There are just a few more weeks before Saskatchewan’s single health authority is launched.
The work has already begun since the government announced nearly a year ago that the 12 regional health authorities would be reduced to one.
The Saskatchewan Health Authority will be an official entity on Dec. 4, 2017.
But there is much work to do before then and likely in the months afterwards. That work will come with both opportunity and challenges.
Those challenges were all too real for Alberta when it made the same move eight years ago.
Those experiences were documented Wednesday at a provincial health summit held in Regina.
Two executives from Alberta told hundreds of health professional and leaders that communication is key to making the transition a smooth success.
Brenda Hubard, the vice-president and COO for southern and central Alberta, said the biggest item needed is to make “clinical information network a priority” so that patient information can be accessed across the province.
Saskatchewan is already part way there with the eHealth system.
Her colleague Sean Chilton, a nurse leader, said setting priorities is also vital.
“Creating one health care entity allowed us to break down those geographical barriers and to actually start the conversation with a common goal and a common vision and direction,” Chilton explained.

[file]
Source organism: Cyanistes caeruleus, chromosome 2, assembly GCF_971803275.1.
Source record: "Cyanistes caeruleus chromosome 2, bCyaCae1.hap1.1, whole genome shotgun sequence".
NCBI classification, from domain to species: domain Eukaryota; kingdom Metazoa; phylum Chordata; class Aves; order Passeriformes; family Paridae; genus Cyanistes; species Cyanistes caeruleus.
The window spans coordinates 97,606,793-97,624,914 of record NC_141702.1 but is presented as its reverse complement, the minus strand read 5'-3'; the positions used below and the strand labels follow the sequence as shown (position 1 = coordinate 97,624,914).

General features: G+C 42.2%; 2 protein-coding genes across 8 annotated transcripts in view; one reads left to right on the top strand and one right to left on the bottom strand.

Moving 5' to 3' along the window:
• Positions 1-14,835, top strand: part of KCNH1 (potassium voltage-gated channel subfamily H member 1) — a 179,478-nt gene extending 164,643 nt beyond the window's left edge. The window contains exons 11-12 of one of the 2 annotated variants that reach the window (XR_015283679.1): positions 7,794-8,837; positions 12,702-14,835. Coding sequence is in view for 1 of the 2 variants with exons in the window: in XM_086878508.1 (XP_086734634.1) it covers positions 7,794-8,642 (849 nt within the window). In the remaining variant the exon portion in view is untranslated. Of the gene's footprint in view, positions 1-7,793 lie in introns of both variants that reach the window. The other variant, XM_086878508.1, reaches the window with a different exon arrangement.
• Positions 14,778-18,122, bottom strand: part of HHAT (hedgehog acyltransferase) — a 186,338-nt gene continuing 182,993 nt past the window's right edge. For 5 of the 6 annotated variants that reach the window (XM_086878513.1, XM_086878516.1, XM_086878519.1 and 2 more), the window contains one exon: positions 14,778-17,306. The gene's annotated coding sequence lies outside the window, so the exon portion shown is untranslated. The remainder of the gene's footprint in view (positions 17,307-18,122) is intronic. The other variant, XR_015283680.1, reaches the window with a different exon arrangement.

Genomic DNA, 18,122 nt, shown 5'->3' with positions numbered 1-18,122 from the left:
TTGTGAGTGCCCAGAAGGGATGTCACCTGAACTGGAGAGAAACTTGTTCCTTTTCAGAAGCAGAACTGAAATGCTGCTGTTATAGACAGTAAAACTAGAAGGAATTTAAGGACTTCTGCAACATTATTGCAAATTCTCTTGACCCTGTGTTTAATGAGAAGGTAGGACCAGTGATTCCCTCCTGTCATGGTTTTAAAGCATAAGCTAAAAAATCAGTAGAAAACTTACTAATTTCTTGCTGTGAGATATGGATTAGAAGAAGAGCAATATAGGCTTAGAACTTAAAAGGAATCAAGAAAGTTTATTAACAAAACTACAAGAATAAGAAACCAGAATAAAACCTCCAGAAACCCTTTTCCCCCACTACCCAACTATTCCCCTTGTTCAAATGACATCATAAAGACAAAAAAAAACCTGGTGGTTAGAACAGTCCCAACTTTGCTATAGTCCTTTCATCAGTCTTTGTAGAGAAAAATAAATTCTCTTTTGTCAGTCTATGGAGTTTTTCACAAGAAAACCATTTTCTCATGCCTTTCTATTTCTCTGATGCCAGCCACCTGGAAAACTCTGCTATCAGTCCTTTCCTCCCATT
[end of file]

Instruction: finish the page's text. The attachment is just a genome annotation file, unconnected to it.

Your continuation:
The two cited examples of the positives that come from moving to a single health authority. Chilton said a mistake is often seen as rare because it is isolated in separate health regions. In one system those mistakes become a pattern which can be highlighted and addressed quicker.
Chilton also pointed to wait times for cancer radiation because of all the patients that had to travel hours to Calgary and Edmonton.
With over $600 million in administrative savings, that money could be transferred to allow for treatment in regional centres and reducing patient wait times.
The chair of the new provincial health authority, Dick Carter, was at the meeting and said there was a lot to move as Saskatchewan makes this transition.